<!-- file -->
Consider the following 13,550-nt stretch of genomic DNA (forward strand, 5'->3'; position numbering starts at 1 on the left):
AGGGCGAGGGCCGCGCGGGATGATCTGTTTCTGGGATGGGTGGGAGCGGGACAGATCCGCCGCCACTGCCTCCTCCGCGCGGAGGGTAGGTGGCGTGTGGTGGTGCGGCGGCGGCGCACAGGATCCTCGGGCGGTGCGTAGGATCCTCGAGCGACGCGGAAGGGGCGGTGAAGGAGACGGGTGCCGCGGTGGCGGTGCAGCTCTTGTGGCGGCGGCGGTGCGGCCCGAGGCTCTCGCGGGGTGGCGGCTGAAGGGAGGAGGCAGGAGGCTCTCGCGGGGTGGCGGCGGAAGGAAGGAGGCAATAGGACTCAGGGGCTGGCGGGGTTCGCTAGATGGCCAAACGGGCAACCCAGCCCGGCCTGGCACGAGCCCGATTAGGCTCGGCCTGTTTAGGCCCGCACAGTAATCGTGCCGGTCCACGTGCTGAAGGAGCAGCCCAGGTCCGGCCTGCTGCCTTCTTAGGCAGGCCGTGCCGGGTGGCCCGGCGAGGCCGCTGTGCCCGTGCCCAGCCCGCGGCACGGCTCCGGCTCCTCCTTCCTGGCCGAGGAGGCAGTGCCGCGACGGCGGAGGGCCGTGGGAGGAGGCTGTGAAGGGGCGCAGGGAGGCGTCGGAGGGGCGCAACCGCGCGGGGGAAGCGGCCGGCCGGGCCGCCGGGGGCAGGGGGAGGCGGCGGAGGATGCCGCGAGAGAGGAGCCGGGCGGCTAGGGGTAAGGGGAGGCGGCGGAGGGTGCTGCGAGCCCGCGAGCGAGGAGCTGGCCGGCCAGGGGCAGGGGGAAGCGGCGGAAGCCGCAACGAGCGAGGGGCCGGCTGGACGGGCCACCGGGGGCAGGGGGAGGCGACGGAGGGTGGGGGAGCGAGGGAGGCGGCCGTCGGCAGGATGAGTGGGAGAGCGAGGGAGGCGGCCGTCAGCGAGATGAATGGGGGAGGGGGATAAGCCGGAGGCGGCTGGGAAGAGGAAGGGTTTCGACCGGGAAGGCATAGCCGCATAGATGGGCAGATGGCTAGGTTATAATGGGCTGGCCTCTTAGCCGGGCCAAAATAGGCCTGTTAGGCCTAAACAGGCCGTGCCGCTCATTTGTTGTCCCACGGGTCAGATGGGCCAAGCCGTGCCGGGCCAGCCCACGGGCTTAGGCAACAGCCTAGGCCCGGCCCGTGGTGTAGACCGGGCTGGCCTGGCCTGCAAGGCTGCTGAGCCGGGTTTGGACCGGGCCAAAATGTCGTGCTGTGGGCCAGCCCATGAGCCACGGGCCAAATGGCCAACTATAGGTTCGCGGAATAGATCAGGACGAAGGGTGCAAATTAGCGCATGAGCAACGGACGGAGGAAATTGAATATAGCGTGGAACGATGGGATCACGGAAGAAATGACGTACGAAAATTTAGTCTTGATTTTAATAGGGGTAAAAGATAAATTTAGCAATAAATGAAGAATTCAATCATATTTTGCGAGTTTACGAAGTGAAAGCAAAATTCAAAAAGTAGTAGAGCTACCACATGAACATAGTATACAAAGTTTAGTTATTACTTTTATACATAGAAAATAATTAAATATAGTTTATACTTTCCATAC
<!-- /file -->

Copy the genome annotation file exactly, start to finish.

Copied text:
Consider the following 13,550-nt stretch of genomic DNA (forward strand, 5'->3'; position numbering starts at 1 on the left):
AGGGCGAGGGCCGCGCGGGATGATCTGTTTCTGGGATGGGTGGGAGCGGGACAGATCCGCCGCCACTGCCTCCTCCGCGCGGAGGGTAGGTGGCGTGTGGTGGTGCGGCGGCGGCGCACAGGATCCTCGGGCGGTGCGTAGGATCCTCGAGCGACGCGGAAGGGGCGGTGAAGGAGACGGGTGCCGCGGTGGCGGTGCAGCTCTTGTGGCGGCGGCGGTGCGGCCCGAGGCTCTCGCGGGGTGGCGGCTGAAGGGAGGAGGCAGGAGGCTCTCGCGGGGTGGCGGCGGAAGGAAGGAGGCAATAGGACTCAGGGGCTGGCGGGGTTCGCTAGATGGCCAAACGGGCAACCCAGCCCGGCCTGGCACGAGCCCGATTAGGCTCGGCCTGTTTAGGCCCGCACAGTAATCGTGCCGGTCCACGTGCTGAAGGAGCAGCCCAGGTCCGGCCTGCTGCCTTCTTAGGCAGGCCGTGCCGGGTGGCCCGGCGAGGCCGCTGTGCCCGTGCCCAGCCCGCGGCACGGCTCCGGCTCCTCCTTCCTGGCCGAGGAGGCAGTGCCGCGACGGCGGAGGGCCGTGGGAGGAGGCTGTGAAGGGGCGCAGGGAGGCGTCGGAGGGGCGCAACCGCGCGGGGGAAGCGGCCGGCCGGGCCGCCGGGGGCAGGGGGAGGCGGCGGAGGATGCCGCGAGAGAGGAGCCGGGCGGCTAGGGGTAAGGGGAGGCGGCGGAGGGTGCTGCGAGCCCGCGAGCGAGGAGCTGGCCGGCCAGGGGCAGGGGGAAGCGGCGGAAGCCGCAACGAGCGAGGGGCCGGCTGGACGGGCCACCGGGGGCAGGGGGAGGCGACGGAGGGTGGGGGAGCGAGGGAGGCGGCCGTCGGCAGGATGAGTGGGAGAGCGAGGGAGGCGGCCGTCAGCGAGATGAATGGGGGAGGGGGATAAGCCGGAGGCGGCTGGGAAGAGGAAGGGTTTCGACCGGGAAGGCATAGCCGCATAGATGGGCAGATGGCTAGGTTATAATGGGCTGGCCTCTTAGCCGGGCCAAAATAGGCCTGTTAGGCCTAAACAGGCCGTGCCGCTCATTTGTTGTCCCACGGGTCAGATGGGCCAAGCCGTGCCGGGCCAGCCCACGGGCTTAGGCAACAGCCTAGGCCCGGCCCGTGGTGTAGACCGGGCTGGCCTGGCCTGCAAGGCTGCTGAGCCGGGTTTGGACCGGGCCAAAATGTCGTGCTGTGGGCCAGCCCATGAGCCACGGGCCAAATGGCCAACTATAGGTTCGCGGAATAGATCAGGACGAAGGGTGCAAATTAGCGCATGAGCAACGGACGGAGGAAATTGAATATAGCGTGGAACGATGGGATCACGGAAGAAATGACGTACGAAAATTTAGTCTTGATTTTAATAGGGGTAAAAGATAAATTTAGCAATAAATGAAGAATTCAATCATATTTTGCGAGTTTACGAAGTGAAAGCAAAATTCAAAAAGTAGTAGAGCTACCACATGAACATAGTATACAAAGTTTAGTTATTACTTTTATACATAGAAAATAATTAAATATAGTTTATACTTTCCATAC